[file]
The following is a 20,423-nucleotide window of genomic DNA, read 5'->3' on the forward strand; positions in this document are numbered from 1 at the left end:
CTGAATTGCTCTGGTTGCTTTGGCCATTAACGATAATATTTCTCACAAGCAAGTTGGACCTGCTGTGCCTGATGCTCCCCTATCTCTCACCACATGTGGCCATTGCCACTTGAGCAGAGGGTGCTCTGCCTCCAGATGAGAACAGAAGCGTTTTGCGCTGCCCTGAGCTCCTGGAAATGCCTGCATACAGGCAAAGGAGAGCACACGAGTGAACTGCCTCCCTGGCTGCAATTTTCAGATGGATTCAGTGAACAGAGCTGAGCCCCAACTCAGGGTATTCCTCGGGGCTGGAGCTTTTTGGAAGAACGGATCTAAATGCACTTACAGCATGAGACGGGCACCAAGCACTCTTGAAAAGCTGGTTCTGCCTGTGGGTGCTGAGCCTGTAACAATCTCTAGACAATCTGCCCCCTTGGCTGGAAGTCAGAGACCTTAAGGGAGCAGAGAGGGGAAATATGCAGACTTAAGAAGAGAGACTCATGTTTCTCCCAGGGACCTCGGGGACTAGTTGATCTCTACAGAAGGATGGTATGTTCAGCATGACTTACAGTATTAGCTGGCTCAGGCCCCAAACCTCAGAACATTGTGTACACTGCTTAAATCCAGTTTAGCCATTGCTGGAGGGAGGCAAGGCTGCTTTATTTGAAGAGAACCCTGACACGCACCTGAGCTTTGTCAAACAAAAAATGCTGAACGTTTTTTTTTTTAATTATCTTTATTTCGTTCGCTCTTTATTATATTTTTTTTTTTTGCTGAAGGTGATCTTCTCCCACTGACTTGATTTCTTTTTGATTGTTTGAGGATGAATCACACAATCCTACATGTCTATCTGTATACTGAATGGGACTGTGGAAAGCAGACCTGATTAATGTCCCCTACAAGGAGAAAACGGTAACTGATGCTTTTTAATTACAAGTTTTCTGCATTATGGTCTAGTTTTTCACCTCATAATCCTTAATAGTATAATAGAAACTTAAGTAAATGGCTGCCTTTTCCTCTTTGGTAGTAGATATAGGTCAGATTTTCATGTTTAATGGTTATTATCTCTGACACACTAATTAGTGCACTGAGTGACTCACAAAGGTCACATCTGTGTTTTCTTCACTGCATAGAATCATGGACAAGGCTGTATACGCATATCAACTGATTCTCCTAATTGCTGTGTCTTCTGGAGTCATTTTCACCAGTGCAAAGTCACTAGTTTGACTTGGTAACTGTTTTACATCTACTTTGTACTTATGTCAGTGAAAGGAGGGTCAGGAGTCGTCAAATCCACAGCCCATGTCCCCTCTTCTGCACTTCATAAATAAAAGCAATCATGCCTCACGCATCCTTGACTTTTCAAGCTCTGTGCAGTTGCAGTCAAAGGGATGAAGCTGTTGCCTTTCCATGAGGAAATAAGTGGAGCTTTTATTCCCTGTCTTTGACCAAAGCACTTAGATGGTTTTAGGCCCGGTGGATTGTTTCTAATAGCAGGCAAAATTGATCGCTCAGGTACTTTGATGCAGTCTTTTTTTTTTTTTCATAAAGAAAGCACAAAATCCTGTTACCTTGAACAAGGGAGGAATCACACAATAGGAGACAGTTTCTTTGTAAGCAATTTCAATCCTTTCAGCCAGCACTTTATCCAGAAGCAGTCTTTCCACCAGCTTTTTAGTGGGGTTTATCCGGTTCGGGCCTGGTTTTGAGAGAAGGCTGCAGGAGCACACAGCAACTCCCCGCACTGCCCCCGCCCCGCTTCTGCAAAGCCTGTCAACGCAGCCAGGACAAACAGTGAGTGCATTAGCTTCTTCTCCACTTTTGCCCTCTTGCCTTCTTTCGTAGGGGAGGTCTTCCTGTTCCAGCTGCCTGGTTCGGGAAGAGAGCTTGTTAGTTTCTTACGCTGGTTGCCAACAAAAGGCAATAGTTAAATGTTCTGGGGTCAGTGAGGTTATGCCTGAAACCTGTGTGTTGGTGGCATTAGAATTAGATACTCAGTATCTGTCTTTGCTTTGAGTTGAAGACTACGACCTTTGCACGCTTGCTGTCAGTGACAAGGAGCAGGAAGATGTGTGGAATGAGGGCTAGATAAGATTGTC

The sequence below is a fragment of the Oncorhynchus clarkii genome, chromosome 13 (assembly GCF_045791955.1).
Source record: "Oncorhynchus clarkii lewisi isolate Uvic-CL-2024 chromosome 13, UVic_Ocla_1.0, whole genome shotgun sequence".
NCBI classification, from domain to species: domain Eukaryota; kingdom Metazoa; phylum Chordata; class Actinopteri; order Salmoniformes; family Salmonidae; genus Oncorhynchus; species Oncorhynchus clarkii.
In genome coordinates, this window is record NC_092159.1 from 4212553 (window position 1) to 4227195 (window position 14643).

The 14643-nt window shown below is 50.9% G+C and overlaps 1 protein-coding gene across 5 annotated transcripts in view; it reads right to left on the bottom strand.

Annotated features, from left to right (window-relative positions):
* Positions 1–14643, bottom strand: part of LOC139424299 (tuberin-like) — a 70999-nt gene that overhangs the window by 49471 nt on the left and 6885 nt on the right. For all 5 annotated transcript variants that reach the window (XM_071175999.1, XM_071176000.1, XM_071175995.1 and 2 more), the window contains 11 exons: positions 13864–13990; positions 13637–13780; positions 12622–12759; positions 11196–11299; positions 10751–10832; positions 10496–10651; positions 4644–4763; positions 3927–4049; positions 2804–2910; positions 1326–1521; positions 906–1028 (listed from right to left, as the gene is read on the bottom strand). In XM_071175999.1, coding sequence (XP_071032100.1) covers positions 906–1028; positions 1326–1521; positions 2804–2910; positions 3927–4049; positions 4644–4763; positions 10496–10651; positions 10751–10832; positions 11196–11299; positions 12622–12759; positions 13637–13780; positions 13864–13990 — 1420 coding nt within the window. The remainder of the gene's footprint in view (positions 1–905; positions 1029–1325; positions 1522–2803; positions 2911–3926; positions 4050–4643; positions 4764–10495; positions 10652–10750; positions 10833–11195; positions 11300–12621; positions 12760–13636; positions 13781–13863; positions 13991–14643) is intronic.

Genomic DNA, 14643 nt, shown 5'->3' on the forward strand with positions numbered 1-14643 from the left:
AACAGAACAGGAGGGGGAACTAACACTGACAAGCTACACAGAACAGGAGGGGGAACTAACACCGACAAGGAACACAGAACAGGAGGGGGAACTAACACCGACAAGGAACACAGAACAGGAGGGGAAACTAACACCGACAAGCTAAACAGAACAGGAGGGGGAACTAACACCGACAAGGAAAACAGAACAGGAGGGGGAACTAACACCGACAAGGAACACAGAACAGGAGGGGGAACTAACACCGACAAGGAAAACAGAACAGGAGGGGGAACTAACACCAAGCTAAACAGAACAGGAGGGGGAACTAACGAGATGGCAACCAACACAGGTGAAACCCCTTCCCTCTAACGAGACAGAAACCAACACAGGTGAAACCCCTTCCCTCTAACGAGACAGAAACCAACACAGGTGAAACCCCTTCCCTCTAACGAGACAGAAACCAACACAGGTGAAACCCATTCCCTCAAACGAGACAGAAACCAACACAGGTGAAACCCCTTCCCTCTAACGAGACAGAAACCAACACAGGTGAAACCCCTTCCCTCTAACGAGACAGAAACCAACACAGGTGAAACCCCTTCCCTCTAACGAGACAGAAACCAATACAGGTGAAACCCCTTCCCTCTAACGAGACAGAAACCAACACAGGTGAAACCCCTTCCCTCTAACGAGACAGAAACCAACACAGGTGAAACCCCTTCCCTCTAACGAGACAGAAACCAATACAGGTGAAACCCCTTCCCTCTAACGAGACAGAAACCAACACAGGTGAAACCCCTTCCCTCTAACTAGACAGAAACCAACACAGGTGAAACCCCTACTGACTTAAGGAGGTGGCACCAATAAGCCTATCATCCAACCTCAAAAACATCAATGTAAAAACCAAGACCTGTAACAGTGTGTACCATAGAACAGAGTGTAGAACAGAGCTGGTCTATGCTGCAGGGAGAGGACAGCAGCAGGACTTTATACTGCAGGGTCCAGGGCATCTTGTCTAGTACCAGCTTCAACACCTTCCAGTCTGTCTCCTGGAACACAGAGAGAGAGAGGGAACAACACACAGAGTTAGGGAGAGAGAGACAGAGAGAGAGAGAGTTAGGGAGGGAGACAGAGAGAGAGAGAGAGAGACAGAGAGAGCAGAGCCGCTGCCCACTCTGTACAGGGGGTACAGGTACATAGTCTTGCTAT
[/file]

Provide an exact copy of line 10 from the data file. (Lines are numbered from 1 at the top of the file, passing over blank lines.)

Genomic DNA, 14643 nt, shown 5'->3' on the forward strand with positions numbered 1-14643 from the left: